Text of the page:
Articles

Refining Raw Materials

By William T. Walker, CFPIM, CSCP-F, CLTD-F, CIRM 

January 2021

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Bill Walker

Coming off the Covid pandemic sometime in 2021 should cause us to refocus on the basic ideas underlying our supply chains. When I teach about multi-echelon supply chains at NYU, I rarely describe more than five echelons from the end customer through DELIVER, MAKE, and SOURCE.  But what about going all the way upstream to raw material, to the earth, to mining copper ore for example?

The price of copper is an important indicator of economic activity. I had noticed on the NY Times financial website that the price of copper seemed to be going up. I had read that Chinese market demand consumed a lot of copper to build infrastructure.  So, I asked my son, who is an architect, if he was seeing any impact due to a price increase in copper?  “Oh, my yes,” he said, then explained that costs for wiring, switch gear, and plumbing products in new construction contracts had to be renegotiated with rising copper pricing.

This led to some Internet searches to get the facts.  The price of copper was 2.1005 $/lb on March 23rd when the economy shut down due to Covid and increased to 3.571 $/lb on December 28th [www.nasdaq.com/market-activity/commodities/hg%3Acmx]. This increase is 70%. China consumes 51% of the world demand [www.statista.com/statistics/693466/distribution-of-global-refined-copper-consumption-by-region/].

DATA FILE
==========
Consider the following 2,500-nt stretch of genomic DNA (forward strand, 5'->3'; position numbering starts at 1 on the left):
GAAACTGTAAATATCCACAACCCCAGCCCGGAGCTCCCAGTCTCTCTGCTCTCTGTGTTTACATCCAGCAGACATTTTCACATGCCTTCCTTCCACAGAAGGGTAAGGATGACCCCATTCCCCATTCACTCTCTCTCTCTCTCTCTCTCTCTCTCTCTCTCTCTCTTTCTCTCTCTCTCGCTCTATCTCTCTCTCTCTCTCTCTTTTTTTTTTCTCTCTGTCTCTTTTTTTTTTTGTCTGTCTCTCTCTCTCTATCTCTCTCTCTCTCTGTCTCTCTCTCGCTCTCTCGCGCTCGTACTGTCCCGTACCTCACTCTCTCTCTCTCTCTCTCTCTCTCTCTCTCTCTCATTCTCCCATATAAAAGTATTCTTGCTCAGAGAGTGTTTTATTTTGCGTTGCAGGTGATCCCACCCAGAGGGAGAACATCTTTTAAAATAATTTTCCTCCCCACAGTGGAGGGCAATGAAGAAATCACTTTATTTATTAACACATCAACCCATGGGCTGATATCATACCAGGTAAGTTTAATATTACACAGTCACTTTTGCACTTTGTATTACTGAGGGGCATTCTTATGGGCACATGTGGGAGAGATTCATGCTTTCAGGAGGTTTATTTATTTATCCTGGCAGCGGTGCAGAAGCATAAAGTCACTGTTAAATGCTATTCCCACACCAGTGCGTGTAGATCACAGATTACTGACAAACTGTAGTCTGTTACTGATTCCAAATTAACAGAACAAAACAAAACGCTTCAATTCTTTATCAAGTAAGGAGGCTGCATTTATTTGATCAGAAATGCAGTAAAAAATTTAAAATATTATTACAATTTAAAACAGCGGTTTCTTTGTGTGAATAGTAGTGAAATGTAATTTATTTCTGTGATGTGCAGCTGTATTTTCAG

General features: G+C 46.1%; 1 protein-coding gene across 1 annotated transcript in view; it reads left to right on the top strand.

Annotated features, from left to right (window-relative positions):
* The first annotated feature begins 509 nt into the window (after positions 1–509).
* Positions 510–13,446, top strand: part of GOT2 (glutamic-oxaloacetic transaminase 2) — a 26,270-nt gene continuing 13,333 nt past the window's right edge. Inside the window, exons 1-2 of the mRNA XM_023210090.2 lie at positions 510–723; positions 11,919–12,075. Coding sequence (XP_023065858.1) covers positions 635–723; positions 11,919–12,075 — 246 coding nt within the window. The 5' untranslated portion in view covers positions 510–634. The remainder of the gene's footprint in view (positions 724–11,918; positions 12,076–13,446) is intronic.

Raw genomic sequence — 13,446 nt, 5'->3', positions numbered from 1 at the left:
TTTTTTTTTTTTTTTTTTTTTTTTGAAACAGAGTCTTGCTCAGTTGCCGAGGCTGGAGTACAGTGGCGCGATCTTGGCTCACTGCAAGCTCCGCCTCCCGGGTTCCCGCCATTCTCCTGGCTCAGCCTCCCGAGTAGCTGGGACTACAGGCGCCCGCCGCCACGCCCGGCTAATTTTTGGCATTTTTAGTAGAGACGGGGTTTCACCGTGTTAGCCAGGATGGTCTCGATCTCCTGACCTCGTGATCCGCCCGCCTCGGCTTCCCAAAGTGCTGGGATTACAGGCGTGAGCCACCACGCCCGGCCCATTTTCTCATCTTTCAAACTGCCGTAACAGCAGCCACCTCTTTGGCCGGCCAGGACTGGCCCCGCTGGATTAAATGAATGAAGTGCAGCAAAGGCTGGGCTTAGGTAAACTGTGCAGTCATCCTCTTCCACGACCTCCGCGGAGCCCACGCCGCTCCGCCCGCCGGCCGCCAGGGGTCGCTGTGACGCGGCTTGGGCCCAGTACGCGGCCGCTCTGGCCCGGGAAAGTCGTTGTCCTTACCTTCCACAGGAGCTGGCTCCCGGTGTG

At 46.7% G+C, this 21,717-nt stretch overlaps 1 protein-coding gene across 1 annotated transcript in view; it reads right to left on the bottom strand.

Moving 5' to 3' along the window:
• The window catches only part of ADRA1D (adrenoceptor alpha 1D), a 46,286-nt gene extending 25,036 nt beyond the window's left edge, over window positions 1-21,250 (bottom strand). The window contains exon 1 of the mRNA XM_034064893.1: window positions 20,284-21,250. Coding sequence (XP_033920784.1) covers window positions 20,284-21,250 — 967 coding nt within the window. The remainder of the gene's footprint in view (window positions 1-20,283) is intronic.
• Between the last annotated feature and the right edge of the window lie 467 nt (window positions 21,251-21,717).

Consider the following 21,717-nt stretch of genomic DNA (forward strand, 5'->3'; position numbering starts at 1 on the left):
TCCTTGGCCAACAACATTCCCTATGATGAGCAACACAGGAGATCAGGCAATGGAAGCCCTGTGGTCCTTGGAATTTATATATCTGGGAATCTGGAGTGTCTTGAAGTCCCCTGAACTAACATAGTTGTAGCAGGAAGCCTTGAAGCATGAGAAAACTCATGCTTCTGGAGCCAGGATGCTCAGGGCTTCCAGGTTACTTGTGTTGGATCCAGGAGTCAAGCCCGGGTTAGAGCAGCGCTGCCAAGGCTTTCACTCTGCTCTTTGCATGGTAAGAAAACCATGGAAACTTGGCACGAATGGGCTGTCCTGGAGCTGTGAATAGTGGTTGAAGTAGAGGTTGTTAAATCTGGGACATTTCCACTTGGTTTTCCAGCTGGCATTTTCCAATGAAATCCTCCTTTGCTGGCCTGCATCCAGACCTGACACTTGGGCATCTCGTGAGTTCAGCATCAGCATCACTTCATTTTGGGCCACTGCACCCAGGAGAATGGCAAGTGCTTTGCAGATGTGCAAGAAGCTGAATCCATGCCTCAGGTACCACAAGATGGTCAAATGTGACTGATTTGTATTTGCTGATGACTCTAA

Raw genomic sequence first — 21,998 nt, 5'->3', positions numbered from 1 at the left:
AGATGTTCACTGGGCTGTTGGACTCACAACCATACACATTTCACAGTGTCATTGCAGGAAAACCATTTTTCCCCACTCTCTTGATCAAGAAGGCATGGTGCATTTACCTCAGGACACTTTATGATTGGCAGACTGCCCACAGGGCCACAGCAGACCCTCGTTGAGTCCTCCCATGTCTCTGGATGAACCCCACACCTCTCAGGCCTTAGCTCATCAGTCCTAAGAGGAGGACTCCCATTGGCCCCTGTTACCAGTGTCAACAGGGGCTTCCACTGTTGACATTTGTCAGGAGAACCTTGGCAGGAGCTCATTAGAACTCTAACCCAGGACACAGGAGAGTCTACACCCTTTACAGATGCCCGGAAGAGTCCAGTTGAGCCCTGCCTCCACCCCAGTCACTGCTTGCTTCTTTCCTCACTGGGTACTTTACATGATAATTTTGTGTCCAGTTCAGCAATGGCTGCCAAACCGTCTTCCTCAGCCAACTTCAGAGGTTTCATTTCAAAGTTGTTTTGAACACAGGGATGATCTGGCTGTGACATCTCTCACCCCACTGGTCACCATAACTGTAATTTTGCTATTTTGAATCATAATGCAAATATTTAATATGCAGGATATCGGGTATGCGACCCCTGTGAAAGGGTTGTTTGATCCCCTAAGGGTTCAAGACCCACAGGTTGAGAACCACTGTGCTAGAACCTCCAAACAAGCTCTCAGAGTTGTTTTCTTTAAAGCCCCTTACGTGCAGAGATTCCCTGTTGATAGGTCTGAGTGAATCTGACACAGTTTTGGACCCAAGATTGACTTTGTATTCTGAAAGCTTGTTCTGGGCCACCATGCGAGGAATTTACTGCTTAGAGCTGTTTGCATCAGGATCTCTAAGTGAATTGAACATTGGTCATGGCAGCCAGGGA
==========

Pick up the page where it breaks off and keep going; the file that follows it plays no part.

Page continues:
Well then what about supply?  In 2019 the top five countries mining copper included Chile at 5.6 million tonnes, Peru at 2.4 million tonnes, China at 1.6 million tonnes, Democratic Republic of Congo (DRC) at 1.3 million tonnes, and the United States at 1.3 million tonnes [https://www.nsenergybusiness.com/news/top-five-copper-mining-countries/].

Which leads to the question of what is driving the price up now?  Economic theory would say that limited supply against a sustained demand drives price up. Certainly, there is pent-up demand from infrastructure projects in both China and the United States. Does that mean that the supply of copper ore is limited?  Now supply chain theory comes into play. While the supply of copper ore is plentiful, it is expensive to mine, process, and transport.  Mine workers and truck drivers have contracted the disease, inventories have become depleted, equipment is out of position, and ports are backed-up. The impact of the pandemic has slowed cashflow, delayed investment, and stalled available capacity.

Understand basic economic and supply chain factors in your business. Happy New Year!

©2021 William T. Walker, CFPIM, CSCP-F, CLTD-F, CIRM has 42 years practitioner experience, authored Supply Chain Construction and Supply Chain Architecture, and teaches Supply Chain Engineering at NYU Tandon plus Demand Planning at Rutgers. He is a 40-year ASCM member and APICS E&R Foundation past president. email: [email protected]